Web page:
Top draft picks receive four-year deals with a fifth-year team option. For other skill positions, players tend to develop through those first contracts to reach their primes by the time they near or arrive at free agency. For running backs, whose job mandate of getting hammered by giants on the defensive line isn’t entirely dissimilar from that of a bug tasked with a windshield collision, the expectation of sustained production is radically different.

While there are outliers (Marshawn Lynch certainly comes to mind in today’s NFL), running backs who remain productive even into their late 20s represent exceptions. Former All-Pros such as Chris Johnson and Larry Johnson enjoyed great peaks but fell off dramatically before lapsing into journeyman status, drained and crumpled like juice boxes.

“If you look at the overall positional average playing career in the NFL, the average career in the NFL is 3.3 [years], the average career for running backs is 2.57,” said Stellato. “You’re at the bottom of the food chain.”


As such, while the more talented backs might get significant financial commitments, those commitments tend to be short-term to protect teams from the risk of precipitous decline, with the guaranteed earnings down accordingly. An elite running back such as McCoy received a five-year, $40 million deal, while the man who replaced him in Philadelphia, DeMarco Murray, received a five-year, $42 million contract. Yet those marks pale in comparison next to the eight-figure deals of six, seven, and eight years that have found their way to virtually every other position.

Another offshoot of the vulnerability of running backs is that teams tend to focus as much if not more on building a wealth of options rather than concentrating their resources on one back. Given the frequency with which running backs are shattered, there’s wisdom to a strategy of accumulating a number of serviceable backs rather than building an offense around a single player.

Meanwhile, the importance of running backs is being defined increasingly by their ability to contribute to the passing game. The emergence of the pass-receiving specialist out of the backfield further undermined the market worth and prevalence of the bell cow back.

And then, there is the ease with which running backs can be replaced. In some ways, the die was cast in Denver under then coach Mike Shanahan at the end of the 1990s.


Reigning MVP Terrell Davis was lost for the season early in the 1999 season, his career never the same.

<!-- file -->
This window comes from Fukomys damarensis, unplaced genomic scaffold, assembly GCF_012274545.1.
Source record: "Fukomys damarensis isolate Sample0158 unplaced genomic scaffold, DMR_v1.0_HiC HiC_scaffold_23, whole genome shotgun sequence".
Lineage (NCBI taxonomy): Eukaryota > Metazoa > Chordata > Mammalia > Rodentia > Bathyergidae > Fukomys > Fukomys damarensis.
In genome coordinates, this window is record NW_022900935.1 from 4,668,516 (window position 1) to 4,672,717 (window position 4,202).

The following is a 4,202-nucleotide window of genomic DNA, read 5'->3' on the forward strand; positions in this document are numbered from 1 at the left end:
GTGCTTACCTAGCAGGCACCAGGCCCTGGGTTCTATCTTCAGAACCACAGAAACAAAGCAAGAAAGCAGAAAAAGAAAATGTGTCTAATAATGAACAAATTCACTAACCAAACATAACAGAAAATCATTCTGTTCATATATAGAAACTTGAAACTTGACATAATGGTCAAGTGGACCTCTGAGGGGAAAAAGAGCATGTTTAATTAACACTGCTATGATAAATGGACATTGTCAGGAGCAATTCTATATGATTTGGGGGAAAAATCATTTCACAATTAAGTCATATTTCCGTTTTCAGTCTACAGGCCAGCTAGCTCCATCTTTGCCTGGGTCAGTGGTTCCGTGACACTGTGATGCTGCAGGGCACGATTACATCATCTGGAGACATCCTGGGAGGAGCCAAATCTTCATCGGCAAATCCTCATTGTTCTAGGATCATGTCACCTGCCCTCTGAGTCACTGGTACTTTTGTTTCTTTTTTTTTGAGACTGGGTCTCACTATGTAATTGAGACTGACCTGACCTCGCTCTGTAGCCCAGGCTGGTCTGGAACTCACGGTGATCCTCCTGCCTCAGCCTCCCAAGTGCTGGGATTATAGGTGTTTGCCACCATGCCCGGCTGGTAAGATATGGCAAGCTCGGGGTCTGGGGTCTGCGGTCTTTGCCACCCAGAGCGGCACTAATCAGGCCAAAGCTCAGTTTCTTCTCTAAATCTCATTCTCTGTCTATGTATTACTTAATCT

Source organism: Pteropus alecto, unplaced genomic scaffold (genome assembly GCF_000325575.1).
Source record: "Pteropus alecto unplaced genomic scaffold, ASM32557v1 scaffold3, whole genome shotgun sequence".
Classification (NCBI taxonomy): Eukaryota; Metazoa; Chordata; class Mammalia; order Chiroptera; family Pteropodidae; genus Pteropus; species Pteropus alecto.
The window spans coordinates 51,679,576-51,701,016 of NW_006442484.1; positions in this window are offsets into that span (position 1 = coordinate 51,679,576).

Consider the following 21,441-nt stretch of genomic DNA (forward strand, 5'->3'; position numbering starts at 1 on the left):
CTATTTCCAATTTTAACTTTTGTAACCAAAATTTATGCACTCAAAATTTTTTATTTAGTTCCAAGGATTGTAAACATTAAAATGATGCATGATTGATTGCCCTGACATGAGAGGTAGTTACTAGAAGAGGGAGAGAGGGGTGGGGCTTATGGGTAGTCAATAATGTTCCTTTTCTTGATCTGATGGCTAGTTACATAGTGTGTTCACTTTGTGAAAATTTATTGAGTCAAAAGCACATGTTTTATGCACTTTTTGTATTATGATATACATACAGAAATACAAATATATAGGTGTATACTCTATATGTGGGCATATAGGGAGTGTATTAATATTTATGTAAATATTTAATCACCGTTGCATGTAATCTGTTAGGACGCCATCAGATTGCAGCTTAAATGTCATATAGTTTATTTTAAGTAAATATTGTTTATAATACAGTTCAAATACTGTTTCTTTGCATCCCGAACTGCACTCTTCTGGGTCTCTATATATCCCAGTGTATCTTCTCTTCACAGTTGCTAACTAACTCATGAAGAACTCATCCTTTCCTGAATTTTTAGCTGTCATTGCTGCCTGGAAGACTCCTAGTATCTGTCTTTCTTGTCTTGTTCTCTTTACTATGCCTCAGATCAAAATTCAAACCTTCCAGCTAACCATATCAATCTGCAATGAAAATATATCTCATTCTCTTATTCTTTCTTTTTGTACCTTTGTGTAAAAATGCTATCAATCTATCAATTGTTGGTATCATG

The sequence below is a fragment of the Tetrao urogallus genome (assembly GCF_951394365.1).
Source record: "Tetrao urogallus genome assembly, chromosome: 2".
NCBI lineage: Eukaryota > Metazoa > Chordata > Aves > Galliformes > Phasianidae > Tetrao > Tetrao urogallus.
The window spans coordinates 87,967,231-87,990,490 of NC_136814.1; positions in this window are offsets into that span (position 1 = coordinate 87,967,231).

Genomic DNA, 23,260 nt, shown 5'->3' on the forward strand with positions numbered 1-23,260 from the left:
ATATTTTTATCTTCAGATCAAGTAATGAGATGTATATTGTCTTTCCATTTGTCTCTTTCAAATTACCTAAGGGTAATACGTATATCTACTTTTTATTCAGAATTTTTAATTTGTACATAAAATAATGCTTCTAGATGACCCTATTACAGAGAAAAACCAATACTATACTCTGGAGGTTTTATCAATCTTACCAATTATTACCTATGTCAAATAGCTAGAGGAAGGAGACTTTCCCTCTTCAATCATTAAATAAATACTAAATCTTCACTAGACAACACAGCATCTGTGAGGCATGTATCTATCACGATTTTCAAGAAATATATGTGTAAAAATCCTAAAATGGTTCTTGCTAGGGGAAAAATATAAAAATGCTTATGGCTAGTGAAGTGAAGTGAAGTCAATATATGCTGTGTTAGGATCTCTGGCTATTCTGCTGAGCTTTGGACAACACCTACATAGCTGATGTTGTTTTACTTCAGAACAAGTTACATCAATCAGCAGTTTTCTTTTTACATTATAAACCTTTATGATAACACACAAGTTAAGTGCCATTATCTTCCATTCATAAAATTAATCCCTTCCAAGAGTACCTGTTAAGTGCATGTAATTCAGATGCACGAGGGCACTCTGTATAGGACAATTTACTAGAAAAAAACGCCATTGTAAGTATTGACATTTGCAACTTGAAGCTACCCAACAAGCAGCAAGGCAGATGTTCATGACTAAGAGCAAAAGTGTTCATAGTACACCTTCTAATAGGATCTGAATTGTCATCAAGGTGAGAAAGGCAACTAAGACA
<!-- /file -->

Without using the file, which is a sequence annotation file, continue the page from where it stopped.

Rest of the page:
But rather than seeing their running game evaporate, Denver enjoyed nearly 100 yards a game on the ground from Olandis Gary. The next year, Mike Anderson nearly amassed 1,500 yards; two years after that, Clinton Portis had the first of two consecutive 1,500-yard rushing seasons before getting traded to the Redskins for shutdown corner Champ Bailey. From 2003-06, Denver had a different 1,000-yard rusher for four consecutive seasons, with Portis followed by Reuben Droughns, Anderson, and Tatum Bell.

In many respects, the Patriots have opted for something akin to that Denver model. Antowain Smith led the team in rushing attempts from 2001-03, and Corey Dillon was likewise a three-peater as the rushing attempt leader from 2004-06. But since then, no player has led the team in carries in more than two straight seasons.

With 2014’s leading carrier Shane Vereen (96 carries) now gone, the Patriots will feature their third leading carrier in as many years, no real surprise for a franchise for which “lead back” is often a slippery term.

Running away from backs in the draft
Running backs' draft position, 1967-2015
Period Total 1st rounders No. 1 overall picks
2011-15 6 0
2006-10 17 0
2001-05 13 0
1996-2000 16 0
1991-95 15 1
1986-90 28 1
1981-85 21 1
1976-80 21 3
1971-75 22 0
1967-70 21 1

During the first 15 years of the Bill Belichick era from 2000-14, the Patriots have had just four seasons of 1,000-yard rushers — and no instances of a single back producing multiple 1,000-yard seasons.

The Patriots, Raiders, and Buccaneers are the only teams in the NFL since 2000 that haven’t had a running back with multiple 1,000-yard seasons. On the other end of the spectrum, the Patriots have had 42 instances under Belichick of players running for 200 or more yards in a season — tied for the third-most in the NFL, behind only the Broncos (45) and Eagles (44). The running back position has been handled with a host of relatively low-cost players who have collectively offered a sufficient complement to Tom Brady and the passing game.

“The Patriots have been very good over the years being able to find running backs that aren’t necessarily the upper echelon running backs but who come in and find their niche,” said Stellato.

Perhaps there will come a time when the Patriots’ offense is no longer built around one of the passing greats of all-time, at which point there’s at least a chance that the team will redefine how its offense is built. But even in a post-Brady universe, league-wide trends suggest that it may be some time before another Curtis Martin or even another Dillon becomes a lasting staple of the New England offense.

Alex Speier can be reached at Follow him on twitter at @alexspeier.